After the move was announced, support for the Oilers in the Houston area dried up almost overnight. As a result, the 1996 season was an unmitigated disaster. Only three games attracted crowds of more than 30,000 people. Games were so quiet that it was possible to hear conversations on the field from the grandstand.[citation needed] Meanwhile, the team's radio network, which once stretched across the state of Texas, was reduced to flagship KTRH in Houston and a few affiliates in Tennessee. By October 1996, KTRH was cutting off games prior to their finish in favor of Houston Rockets preseason games.[8] The Oilers got off to a 5–2 start, but a stretch of four losses in five games took them out of playoff contention. The team went 8–8, finishing 6–2 in road games and only 2–6 in home games. The team's final game in Houston, against the Bengals on December 15, attracted just over 15,000 people—by at least one estimate, the smallest crowd in franchise history. Adams, the city and the league were unwilling to see this continue for another season, so a deal was reached on May 8, 1997 to let the Oilers out of their lease a year early and move to Tennessee.[6] The Oilers lost their final game in Houston 21–13.

In 1999, Robert McNair was awarded, at a cost of $1 billion, an expansion team which replaced the Oilers in Houston. The franchise became the Houston Texans, which adopted a similar red, white and blue team color tandem, albeit in darker shades and inherited the sports complex the Oilers had played in, but not the Oilers' former home; what is now called NRG Stadium (formerly Reliant Stadium) would be built next door to the Astrodome in 2002.

Notable players[edit]

Retired numbers[edit]

Houston Oilers retired numbers
No. Player Position Years played Retired
1 Warren Moon QB 1984–1993 October 1, 2006
9 Steve McNair QB 1995–1996 September 15, 2019
27 Eddie George RB 1996 September 15, 2019
34 Earl Campbell RB 1978–1984 August 13, 1987
43 Jim Norton S/P 1960–1968
63 Mike Munchak OG 1982–1993 November 6, 1994
65 Elvin Bethea DE 1968–1983 August 4, 1983
74 Bruce Matthews OT 1983–1996 December 8, 2002

Pro Football Hall of Fame members[edit]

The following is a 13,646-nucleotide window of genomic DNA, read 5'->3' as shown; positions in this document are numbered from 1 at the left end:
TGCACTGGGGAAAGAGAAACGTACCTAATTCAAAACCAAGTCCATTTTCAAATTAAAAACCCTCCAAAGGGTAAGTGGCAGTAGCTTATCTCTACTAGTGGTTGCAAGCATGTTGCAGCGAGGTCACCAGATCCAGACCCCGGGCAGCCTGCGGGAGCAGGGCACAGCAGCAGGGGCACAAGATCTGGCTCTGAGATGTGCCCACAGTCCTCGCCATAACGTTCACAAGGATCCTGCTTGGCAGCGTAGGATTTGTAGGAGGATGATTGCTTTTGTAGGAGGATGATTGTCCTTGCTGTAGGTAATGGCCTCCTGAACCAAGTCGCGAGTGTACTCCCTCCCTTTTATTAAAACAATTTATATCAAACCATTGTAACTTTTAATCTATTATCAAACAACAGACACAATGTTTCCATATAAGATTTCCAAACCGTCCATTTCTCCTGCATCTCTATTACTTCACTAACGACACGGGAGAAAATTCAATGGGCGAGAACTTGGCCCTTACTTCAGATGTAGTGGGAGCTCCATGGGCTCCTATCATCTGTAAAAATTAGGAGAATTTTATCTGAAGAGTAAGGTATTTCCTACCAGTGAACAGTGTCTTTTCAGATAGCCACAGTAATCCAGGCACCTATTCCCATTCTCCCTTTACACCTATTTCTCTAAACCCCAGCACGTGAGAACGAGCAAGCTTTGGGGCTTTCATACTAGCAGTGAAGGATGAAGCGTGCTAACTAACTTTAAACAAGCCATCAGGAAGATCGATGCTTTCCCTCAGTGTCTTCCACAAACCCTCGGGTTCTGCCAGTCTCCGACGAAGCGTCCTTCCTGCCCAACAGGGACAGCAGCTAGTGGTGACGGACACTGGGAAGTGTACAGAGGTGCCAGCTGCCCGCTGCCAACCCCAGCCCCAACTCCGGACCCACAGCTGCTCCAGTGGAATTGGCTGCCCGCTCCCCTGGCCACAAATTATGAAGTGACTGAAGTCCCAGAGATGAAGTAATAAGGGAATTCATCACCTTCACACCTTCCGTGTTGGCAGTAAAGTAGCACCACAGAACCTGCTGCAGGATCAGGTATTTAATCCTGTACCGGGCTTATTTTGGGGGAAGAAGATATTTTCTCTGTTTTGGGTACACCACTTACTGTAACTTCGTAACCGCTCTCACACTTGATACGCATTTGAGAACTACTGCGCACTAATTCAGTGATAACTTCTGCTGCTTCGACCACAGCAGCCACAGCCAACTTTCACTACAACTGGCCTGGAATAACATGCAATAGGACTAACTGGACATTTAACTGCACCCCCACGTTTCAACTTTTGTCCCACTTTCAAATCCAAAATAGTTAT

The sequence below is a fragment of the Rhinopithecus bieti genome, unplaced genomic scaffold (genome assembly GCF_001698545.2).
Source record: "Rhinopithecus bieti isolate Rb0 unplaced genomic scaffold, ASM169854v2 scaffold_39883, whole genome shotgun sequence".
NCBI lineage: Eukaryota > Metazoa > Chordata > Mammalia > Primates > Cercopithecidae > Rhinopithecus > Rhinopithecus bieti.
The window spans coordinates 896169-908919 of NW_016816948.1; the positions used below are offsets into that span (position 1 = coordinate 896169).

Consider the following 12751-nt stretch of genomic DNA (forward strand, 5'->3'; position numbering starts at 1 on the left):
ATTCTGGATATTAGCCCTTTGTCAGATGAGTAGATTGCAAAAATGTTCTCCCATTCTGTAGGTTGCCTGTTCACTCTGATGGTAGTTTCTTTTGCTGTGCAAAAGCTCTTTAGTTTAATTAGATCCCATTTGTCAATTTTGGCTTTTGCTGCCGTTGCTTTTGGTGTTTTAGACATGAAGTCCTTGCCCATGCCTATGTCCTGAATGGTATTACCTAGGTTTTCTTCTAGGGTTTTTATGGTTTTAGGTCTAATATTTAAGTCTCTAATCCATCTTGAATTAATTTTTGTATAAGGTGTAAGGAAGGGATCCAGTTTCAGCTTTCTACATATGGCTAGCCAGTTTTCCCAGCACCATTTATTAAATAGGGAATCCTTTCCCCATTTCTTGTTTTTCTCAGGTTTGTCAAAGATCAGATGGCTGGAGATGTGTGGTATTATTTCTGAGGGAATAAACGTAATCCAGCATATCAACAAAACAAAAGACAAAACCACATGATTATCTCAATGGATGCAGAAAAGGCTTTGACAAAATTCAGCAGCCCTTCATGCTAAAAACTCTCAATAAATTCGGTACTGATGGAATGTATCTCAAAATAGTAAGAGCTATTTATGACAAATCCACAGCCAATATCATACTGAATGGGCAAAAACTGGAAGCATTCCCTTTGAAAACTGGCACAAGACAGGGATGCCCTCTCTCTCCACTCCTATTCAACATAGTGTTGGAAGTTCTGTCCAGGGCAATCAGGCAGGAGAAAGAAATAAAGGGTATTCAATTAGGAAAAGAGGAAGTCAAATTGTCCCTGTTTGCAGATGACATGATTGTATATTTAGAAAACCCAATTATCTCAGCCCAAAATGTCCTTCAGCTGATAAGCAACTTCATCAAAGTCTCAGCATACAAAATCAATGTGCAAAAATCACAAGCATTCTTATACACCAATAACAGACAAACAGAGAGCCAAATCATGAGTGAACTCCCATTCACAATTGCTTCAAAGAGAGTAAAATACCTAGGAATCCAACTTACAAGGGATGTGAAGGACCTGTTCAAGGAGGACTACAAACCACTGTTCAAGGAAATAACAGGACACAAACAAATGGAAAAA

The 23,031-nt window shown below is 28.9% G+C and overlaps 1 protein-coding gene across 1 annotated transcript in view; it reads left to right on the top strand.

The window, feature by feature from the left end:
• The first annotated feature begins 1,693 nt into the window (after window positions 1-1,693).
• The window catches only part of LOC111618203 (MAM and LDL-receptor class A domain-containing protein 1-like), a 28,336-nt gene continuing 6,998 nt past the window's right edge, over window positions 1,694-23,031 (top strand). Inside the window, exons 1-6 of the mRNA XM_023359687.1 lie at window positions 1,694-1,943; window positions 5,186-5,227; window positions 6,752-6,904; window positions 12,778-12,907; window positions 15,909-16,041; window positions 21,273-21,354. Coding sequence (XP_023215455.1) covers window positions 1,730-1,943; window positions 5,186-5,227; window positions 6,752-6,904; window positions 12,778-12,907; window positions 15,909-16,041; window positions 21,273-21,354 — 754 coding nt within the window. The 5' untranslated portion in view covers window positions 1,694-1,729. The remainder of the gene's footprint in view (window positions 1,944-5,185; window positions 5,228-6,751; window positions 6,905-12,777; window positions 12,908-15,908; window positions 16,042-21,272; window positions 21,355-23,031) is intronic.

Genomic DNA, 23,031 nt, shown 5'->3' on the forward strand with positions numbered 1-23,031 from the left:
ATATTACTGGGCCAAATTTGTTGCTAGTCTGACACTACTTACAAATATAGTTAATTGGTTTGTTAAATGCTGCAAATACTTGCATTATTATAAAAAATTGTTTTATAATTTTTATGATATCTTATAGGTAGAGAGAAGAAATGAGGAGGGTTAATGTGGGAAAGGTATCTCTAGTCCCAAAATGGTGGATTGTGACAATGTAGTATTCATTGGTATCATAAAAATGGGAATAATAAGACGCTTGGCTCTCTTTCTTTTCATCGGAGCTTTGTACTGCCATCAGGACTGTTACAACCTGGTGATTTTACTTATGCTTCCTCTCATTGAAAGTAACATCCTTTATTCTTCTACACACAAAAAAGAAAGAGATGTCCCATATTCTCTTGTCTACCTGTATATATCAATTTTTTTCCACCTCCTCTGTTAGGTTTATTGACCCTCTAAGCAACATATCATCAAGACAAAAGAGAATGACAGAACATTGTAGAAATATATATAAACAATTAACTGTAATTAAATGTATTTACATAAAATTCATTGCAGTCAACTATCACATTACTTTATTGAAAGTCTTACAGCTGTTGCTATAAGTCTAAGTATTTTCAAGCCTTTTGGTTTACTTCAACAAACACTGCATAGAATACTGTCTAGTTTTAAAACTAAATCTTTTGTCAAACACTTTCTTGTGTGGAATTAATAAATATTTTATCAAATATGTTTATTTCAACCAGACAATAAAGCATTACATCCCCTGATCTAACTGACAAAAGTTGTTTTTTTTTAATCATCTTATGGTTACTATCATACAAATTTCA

Houston Oilers Hall of Famers
No. Inductee Class Position Seasons
65 Elvin Bethea 2003 DE 1968–83
16 George Blanda 1981 QB/K 1960–66
52 Robert Brazile 2018 LB 1975-84
34 Earl Campbell 1991 RB 1978–84
87 Dave Casper 2002 TE 1980–83
78 Curley Culp 2013 DT 1974–80
29 Ken Houston 1986 S 1967–72
35 John Henry Johnson 1987 FB 1966
18/40 Charlie Joiner 1996 WR 1969–72
74 Matthews, BruceBruce Matthews 2007 OT 1983–96
1 Warren Moon 2006 QB 1984–93
63 Mike Munchak 2001 OG 1982–93
12 Ken Stabler 2016 QB 1980–81
Coaches and Executives
Inductee Class Position Seasons
Sammy Baugh 1963 Coach 1964
Sid Gillman 1983 Coach 1973–74

Houston Oilers Hall of Fame[edit]

Bud Adams established the Titans/Oilers Hall of Fame after the 40th season of the franchise to honor past players and management.[9]

Elected to the Pro Football Hall of Fame
Houston Oilers Hall of Fame
No. Name Position Years Inducted
65 Elvin Bethea DE 1968–83 December 9, 1999
16 George Blanda QB/K 1960–66
34 Earl Campbell RB 1978–84
Mike Holovak GM 1989–93
29 Ken Houston S 1967–72
63 Mike Munchak G 1982–93
43 Jim Norton P 1960–68
74 Bruce Matthews OL 1983–96 December 8, 2002
1 Warren Moon QB 1984–93 October 1, 2007
Bud Adams Owner/founder 1959–96 September 7, 2008
27 Eddie George RB 1996 October 27, 2008
9 Steve McNair QB 1995–96
41/89 Frank Wycheck TE 1995–96
52 Robert Brazile LB 1975–84 October 14, 2018
Bum Phillips Coach 1975-80 September 26, 2021
Jeff Fisher Coach 1994-96 November 21, 2021
Floyd Reese Coach/GM 1986-96
84 Billy "White Shoes" Johnson WR 1974–80 December 17, 2023

Texas Sports Hall of Fame[edit]

See also[edit]


  1. ^ "Oilers Change Name To Titans". CBSNews.com. November 14, 1998. Retrieved October 25, 2020.
  2. ^ Rachuk, Stephan (2021-04-09). "Houston Roughnecks Forced to Abandon Logos in Trademark Dispute". XFL Newsroom. Retrieved 2023-09-19.
  3. ^ "Houston Cougars Unveil Glorious Oilers-Themed Football Uniforms for Season Opener - Sports Illustrated". Sports Illustrated. Retrieved 2023-09-19.
  4. ^ Rovell, Darren (September 2, 2012). "Shirt claims Texans '61 AFC champs". ESPN.com. ESPN Internet Ventures, LLC. Retrieved October 25, 2020.
  5. ^ Wesseling, Chris (August 6, 2015). "Remembering the hysteria, love affair with the '70s Houston Oilers". NFL.com. NFL Enterprises, LLC. Retrieved October 25, 2020.
  6. ^ a b Robertson, Dale (December 15, 2016). "The long goodbye: Revisiting the Oilers' finale in Houston". Houston Chronicle. Retrieved October 25, 2020.
  7. ^ George, Thomas (May 1, 1996). "PRO FOOTBALL;N.F.L. Owners Approve Move To Nashville By the Oilers". The New York Times. Retrieved October 25, 2020.
  8. ^ Smith, Timothy W. (October 22, 1996). "Oilers Hope to Prove Lame Ducks Can Soar". The New York Times. Retrieved October 25, 2020.
  9. ^ "Titans/Oilers Hall of Fame" (PDF). 2020 Tennessee Titans Media Guide. NFL Enterprises, LLC. July 28, 2020. Retrieved October 25, 2020.

External links[edit]